3rd February 1945

With the Americans at the gates of Manila the official Imperial Rule Assistance Association called a “Victory in the Philippines” rally at the Hibiya public hall today. It was piercingly cold even in mid-afternoon and the steep backstairs were slippery with crusted ice. Backstage distinguished visitors were shown into a shabby clingy waiting-room and served the usual tea. Japanese officers and dignitaries arrived in succession, glum and blue with cold, and with a strange and awkward air, half-defiant and half-apologetic. Nobody talked about the war but it was obvious that for the Japanese the news was bad.

Presently the distinguished guests filed out to the stage. Overcoats were taken off and hurriedly put on again. Only the officers with ostentatious asceticism remained coatless, sitting with an easy arrogance, their hands clasped over their sword-hilts. When the curtain went up, it was seen that the pit was full but there was only a handful of people in the galleries; not until an hour or so later were they to be comfortably packed with officials and members of the association as well as “invited” representatives of firms and other organizations with interests in the Philippines.

The stage itself was decorated with huge Japanese and Filipino flags, as well as patriotic slogans. All the speakers bowed deeply before each of the two flags before addressing the audience. The whole thing started of course with a general obeisance in the direction of the imperial palace and a silent prayer for the imperial forces.

The first speaker was General Matsui, grandfather of all Pan-Asian, precursor of the empire-dreamers and the empire-builders, apostle of Greater East Asia. He was a pathetic figure as he read from a classic scroll that tumbled and twisted, as it fell from the rostrum to his polished boots. His voice was quavering and his head shook and jerked in nervous spasms, the spasms of senility, cold, or profound embarrassment. He was not going over; there was only perfunctory applause at the end of those high-pitched periods for which the old man must have dreamt the deep roar of exultant victorious armies imposing dominion over Japan’s Asia. In the end, amid a silence that was almost poignant, the old general slowly and with deliberate dignity, touched with dreamy pride, rolled up his scroll again, turn after turn, until it was all neatly wrapped around its wooden core. Then he tied it up carefully with a broad red ribbon and walked unsteadily back to his seat. They were bungling his grand design, he seemed to be thinking, these younger men were bungling it all. Well, that was the way it went: a man had a great idea, an idea to shake the world, and others would laugh at it at first, and then they would get into trouble and snatch at it and steal it away from its owner, and then they would bungle it. Look at the way they were bungling Daitoa. And they would not let him do anything but take trips where he was bundled off very courteously from one airport to another or else make speeches before clerks and crooks and stenographers and shopkeepers who stared stupidly and slouched in their seats and smoked their stinking cigarettes. The general sat down.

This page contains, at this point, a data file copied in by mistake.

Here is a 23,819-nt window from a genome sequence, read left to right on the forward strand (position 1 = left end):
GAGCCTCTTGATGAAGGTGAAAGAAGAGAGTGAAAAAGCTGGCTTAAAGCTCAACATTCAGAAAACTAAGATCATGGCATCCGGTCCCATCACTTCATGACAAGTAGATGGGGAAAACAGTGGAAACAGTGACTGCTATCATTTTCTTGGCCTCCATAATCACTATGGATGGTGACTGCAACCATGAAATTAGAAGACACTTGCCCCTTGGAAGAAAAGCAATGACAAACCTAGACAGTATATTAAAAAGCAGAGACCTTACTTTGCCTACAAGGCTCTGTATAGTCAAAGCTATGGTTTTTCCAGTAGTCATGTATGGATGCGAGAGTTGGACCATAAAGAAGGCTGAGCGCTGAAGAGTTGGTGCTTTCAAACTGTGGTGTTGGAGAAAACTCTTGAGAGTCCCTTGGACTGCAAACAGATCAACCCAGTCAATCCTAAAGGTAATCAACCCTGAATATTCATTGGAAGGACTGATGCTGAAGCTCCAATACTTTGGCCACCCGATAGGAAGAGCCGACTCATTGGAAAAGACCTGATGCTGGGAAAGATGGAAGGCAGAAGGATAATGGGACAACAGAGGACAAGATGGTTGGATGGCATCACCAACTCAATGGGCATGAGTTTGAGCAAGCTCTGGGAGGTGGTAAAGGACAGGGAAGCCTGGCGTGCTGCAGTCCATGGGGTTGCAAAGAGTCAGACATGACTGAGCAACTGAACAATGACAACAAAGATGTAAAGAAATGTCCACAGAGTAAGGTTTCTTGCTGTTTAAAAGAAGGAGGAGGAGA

Now a short stocky young man bounded up from his seat. As he bowed to the flags, one could feel the nervous eagerness in him, impatient and barely restrained for these formalities. Then he strode to the rostrum and grasped its sides tightly with his sinewy hands. This man could speak. Even to those who could not understand a word he was saying, he conveyed all his meaning with his fine vigorous voice, his impassioned gestures, even his shrill grimaces which in English would have been utterly ridiculous. He leaned over to every man in the audience, hungrily, commandingly, until it seemed he would knock the rostrum over and fall over the footlights. He shook his fists in the air, he stamped his feet, ranged and prowled from one end of the stage to the other. He was an angry man. A member of the diet, he had incurred the displeasure of the warlords, been called to the colors as a buck private, and packed off to Yiojima. Now he was back in Tokyo; a friendly commander had commissioned him to bring back the ashes of his fallen comrades and the mounting American bombings had cut off all communications with his post. He was back, and he was angry. His anger flamed and flared and shrivelled up the husk of language; he was angry at the stupidity, the complacency, the selfishness, the blind pride and paralyzing prejudice, the consecrated incompetence and gold-braided stripetrousered folly that were ruining his country and his people. He did not say a word about the Philippines but he said every word that could be said about Japan and Japan’s tragedy. He had been scheduled to speak for five minutes; he spoke for almost an hour. The befuddled chairman frowned, rapped on his little table, sent him indignant scrawled notes, and finally, unable to stand it any longer and trembling in his frayed gaitered trousers, rose and whispered to him insistently. But the audience, this picked and packed and guaranteed and certified audience of lingers-on and joiners, petition-signers, parade-marchers, pay-roll ciphers, even these had caught something of his anger and they shouted him on and shouted the chairman down, they called him back, when he made as if to go to his seat, they cheered, they chorused, they stamped and whistled and cheered again. The generals and secretaries on the stage frowned and gaped and, catching themselves leaning forward, pulled themselves up and frowned again. But they did not count any longer, only they did not know it as the old general knew it, grasping his scroll with a distant and melancholy smile.